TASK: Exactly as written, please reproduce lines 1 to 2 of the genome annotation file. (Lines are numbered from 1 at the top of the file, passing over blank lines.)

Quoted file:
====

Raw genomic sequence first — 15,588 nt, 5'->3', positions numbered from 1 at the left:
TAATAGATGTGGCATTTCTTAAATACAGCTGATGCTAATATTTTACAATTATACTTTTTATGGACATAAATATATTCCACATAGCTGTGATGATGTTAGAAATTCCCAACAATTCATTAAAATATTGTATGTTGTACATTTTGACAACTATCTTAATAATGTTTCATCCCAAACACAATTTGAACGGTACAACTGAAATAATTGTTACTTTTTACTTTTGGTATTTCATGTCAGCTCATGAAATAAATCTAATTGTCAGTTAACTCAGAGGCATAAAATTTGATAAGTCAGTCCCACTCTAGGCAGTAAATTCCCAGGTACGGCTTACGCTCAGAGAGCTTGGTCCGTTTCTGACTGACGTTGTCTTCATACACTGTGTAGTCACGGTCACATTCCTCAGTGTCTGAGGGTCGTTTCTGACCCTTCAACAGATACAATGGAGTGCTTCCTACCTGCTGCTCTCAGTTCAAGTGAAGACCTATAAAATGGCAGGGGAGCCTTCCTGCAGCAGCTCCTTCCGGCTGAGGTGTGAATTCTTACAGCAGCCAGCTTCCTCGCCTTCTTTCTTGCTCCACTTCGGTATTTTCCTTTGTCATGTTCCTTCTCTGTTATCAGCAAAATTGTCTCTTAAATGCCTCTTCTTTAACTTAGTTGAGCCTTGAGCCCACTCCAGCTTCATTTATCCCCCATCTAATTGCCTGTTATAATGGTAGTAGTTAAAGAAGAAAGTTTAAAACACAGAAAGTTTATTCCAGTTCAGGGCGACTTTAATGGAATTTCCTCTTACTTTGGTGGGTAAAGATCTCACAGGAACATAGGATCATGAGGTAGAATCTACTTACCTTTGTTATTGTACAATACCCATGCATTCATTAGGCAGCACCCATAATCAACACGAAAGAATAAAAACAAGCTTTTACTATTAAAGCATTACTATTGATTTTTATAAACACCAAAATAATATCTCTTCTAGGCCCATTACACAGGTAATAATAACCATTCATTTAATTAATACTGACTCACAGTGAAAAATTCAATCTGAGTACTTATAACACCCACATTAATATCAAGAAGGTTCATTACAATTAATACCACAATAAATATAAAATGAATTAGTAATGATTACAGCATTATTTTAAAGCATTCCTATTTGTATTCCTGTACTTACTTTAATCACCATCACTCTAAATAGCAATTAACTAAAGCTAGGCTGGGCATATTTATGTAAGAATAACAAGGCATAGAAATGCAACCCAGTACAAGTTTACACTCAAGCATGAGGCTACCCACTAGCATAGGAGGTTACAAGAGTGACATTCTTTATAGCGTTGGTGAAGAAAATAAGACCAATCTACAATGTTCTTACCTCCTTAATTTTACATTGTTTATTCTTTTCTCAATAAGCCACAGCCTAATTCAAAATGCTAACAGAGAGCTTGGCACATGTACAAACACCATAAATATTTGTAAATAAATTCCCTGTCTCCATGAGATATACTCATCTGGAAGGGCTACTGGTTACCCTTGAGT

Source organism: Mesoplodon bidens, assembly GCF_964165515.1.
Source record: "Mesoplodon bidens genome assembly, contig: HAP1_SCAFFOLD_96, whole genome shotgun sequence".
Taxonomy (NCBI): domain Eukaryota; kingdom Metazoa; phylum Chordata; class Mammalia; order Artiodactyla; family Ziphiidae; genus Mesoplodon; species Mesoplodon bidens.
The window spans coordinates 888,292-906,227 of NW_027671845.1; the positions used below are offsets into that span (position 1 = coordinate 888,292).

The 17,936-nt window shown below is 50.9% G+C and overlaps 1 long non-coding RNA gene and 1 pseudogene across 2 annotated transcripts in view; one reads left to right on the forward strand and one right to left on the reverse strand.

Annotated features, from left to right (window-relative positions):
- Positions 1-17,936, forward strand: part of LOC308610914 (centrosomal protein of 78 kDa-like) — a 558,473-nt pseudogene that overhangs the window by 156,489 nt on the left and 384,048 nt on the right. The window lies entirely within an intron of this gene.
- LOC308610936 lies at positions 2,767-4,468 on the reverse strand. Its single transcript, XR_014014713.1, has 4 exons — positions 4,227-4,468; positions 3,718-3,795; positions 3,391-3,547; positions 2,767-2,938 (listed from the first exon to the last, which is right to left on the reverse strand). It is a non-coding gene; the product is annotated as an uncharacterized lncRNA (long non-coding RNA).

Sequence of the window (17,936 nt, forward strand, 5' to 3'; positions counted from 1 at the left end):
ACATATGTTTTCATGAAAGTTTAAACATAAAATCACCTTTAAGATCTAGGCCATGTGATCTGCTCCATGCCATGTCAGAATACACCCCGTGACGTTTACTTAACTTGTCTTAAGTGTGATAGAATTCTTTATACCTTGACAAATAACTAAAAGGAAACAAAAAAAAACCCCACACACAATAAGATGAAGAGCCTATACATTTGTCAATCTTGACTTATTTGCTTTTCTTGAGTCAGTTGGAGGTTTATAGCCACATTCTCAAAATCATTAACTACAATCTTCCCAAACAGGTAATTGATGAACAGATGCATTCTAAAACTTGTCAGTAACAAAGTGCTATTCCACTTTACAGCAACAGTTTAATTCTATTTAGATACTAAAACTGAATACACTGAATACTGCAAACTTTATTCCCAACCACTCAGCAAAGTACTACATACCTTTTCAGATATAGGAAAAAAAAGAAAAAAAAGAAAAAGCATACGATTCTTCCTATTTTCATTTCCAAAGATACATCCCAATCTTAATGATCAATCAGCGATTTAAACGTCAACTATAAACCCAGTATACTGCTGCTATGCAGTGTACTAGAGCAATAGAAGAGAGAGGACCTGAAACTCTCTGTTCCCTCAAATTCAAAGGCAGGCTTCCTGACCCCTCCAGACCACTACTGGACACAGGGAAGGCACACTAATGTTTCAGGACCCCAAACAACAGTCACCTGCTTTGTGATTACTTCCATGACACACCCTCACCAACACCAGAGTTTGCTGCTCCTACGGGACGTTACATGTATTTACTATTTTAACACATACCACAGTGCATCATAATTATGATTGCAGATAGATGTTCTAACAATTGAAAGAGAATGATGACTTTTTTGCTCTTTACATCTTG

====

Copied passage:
Raw genomic sequence first — 15,588 nt, 5'->3', positions numbered from 1 at the left:
TAATAGATGTGGCATTTCTTAAATACAGCTGATGCTAATATTTTACAATTATACTTTTTATGGACATAAATATATTCCACATAGCTGTGATGATGTTAGAAATTCCCAACAATTCATTAAAATATTGTATGTTGTACATTTTGACAACTATCTTAATAATGTTTCATCCCAAACACAATTTGAACGGTACAACTGAAATAATTGTTACTTTTTACTTTTGGTATTTCATGTCAGCTCATGAAATAAATCTAATTGTCAGTTAACTCAGAGGCATAAAATTTGATAAGTCAGTCCCACTCTAGGCAGTAAATTCCCAGGTACGGCTTACGCTCAGAGAGCTTGGTCCGTTTCTGACTGACGTTGTCTTCATACACTGTGTAGTCACGGTCACATTCCTCAGTGTCTGAGGGTCGTTTCTGACCCTTCAACAGATACAATGGAGTGCTTCCTACCTGCTGCTCTCAGTTCAAGTGAAGACCTATAAAATGGCAGGGGAGCCTTCCTGCAGCAGCTCCTTCCGGCTGAGGTGTGAATTCTTACAGCAGCCAGCTTCCTCGCCTTCTTTCTTGCTCCACTTCGGTATTTTCCTTTGTCATGTTCCTTCTCTGTTATCAGCAAAATTGTCTCTTAAATGCCTCTTCTTTAACTTAGTTGAGCCTTGAGCCCACTCCAGCTTCATTTATCCCCCATCTAATTGCCTGTTATAATGGTAGTAGTTAAAGAAGAAAGTTTAAAACACAGAAAGTTTATTCCAGTTCAGGGCGACTTTAATGGAATTTCCTCTTACTTTGGTGGGTAAAGATCTCACAGGAACATAGGATCATGAGGTAGAATCTACTTACCTTTGTTATTGTACAATACCCATGCATTCATTAGGCAGCACCCATAATCAACACGAAAGAATAAAAACAAGCTTTTACTATTAAAGCATTACTATTGATTTTTATAAACACCAAAATAATATCTCTTCTAGGCCCATTACACAGGTAATAATAACCATTCATTTAATTAATACTGACTCACAGTGAAAAATTCAATCTGAGTACTTATAACACCCACATTAATATCAAGAAGGTTCATTACAATTAATACCACAATAAATATAAAATGAATTAGTAATGATTACAGCATTATTTTAAAGCATTCCTATTTGTATTCCTGTACTTACTTTAATCACCATCACTCTAAATAGCAATTAACTAAAGCTAGGCTGGGCATATTTATGTAAGAATAACAAGGCATAGAAATGCAACCCAGTACAAGTTTACACTCAAGCATGAGGCTACCCACTAGCATAGGAGGTTACAAGAGTGACATTCTTTATAGCGTTGGTGAAGAAAATAAGACCAATCTACAATGTTCTTACCTCCTTAATTTTACATTGTTTATTCTTTTCTCAATAAGCCACAGCCTAATTCAAAATGCTAACAGAGAGCTTGGCACATGTACAAACACCATAAATATTTGTAAATAAATTCCCTGTCTCCATGAGATATACTCATCTGGAAGGGCTACTGGTTACCCTTGAGT